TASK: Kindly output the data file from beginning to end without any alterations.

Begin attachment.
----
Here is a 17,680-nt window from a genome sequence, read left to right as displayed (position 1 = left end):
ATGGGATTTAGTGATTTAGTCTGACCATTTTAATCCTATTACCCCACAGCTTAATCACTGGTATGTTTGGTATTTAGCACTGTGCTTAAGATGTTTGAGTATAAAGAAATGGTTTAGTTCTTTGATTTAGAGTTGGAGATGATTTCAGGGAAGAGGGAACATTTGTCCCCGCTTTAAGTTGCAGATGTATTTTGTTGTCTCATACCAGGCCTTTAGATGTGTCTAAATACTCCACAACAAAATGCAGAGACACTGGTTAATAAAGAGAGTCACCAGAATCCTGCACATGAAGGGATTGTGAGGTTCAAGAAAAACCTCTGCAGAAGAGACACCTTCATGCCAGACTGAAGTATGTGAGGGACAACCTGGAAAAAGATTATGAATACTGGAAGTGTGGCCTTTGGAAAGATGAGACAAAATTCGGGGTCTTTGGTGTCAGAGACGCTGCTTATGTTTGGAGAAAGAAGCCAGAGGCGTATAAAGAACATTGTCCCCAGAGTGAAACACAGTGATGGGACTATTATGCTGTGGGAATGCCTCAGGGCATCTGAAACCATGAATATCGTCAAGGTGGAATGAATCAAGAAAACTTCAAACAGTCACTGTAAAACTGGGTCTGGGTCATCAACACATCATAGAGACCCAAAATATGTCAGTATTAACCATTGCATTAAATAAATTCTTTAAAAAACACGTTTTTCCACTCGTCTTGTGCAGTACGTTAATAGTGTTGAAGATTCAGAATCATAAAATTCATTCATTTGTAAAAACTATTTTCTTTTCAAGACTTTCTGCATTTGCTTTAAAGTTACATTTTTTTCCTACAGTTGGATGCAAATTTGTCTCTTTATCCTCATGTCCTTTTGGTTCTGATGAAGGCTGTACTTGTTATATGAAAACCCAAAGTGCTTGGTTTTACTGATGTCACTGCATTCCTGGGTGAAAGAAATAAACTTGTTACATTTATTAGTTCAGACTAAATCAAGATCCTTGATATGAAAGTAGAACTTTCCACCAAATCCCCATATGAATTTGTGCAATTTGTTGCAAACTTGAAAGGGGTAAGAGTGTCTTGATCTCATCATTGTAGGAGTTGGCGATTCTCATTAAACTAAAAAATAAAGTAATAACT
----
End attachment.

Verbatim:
Here is a 17,680-nt window from a genome sequence, read left to right as displayed (position 1 = left end):
ATGGGATTTAGTGATTTAGTCTGACCATTTTAATCCTATTACCCCACAGCTTAATCACTGGTATGTTTGGTATTTAGCACTGTGCTTAAGATGTTTGAGTATAAAGAAATGGTTTAGTTCTTTGATTTAGAGTTGGAGATGATTTCAGGGAAGAGGGAACATTTGTCCCCGCTTTAAGTTGCAGATGTATTTTGTTGTCTCATACCAGGCCTTTAGATGTGTCTAAATACTCCACAACAAAATGCAGAGACACTGGTTAATAAAGAGAGTCACCAGAATCCTGCACATGAAGGGATTGTGAGGTTCAAGAAAAACCTCTGCAGAAGAGACACCTTCATGCCAGACTGAAGTATGTGAGGGACAACCTGGAAAAAGATTATGAATACTGGAAGTGTGGCCTTTGGAAAGATGAGACAAAATTCGGGGTCTTTGGTGTCAGAGACGCTGCTTATGTTTGGAGAAAGAAGCCAGAGGCGTATAAAGAACATTGTCCCCAGAGTGAAACACAGTGATGGGACTATTATGCTGTGGGAATGCCTCAGGGCATCTGAAACCATGAATATCGTCAAGGTGGAATGAATCAAGAAAACTTCAAACAGTCACTGTAAAACTGGGTCTGGGTCATCAACACATCATAGAGACCCAAAATATGTCAGTATTAACCATTGCATTAAATAAATTCTTTAAAAAACACGTTTTTCCACTCGTCTTGTGCAGTACGTTAATAGTGTTGAAGATTCAGAATCATAAAATTCATTCATTTGTAAAAACTATTTTCTTTTCAAGACTTTCTGCATTTGCTTTAAAGTTACATTTTTTTCCTACAGTTGGATGCAAATTTGTCTCTTTATCCTCATGTCCTTTTGGTTCTGATGAAGGCTGTACTTGTTATATGAAAACCCAAAGTGCTTGGTTTTACTGATGTCACTGCATTCCTGGGTGAAAGAAATAAACTTGTTACATTTATTAGTTCAGACTAAATCAAGATCCTTGATATGAAAGTAGAACTTTCCACCAAATCCCCATATGAATTTGTGCAATTTGTTGCAAACTTGAAAGGGGTAAGAGTGTCTTGATCTCATCATTGTAGGAGTTGGCGATTCTCATTAAACTAAAAAATAAAGTAATAACT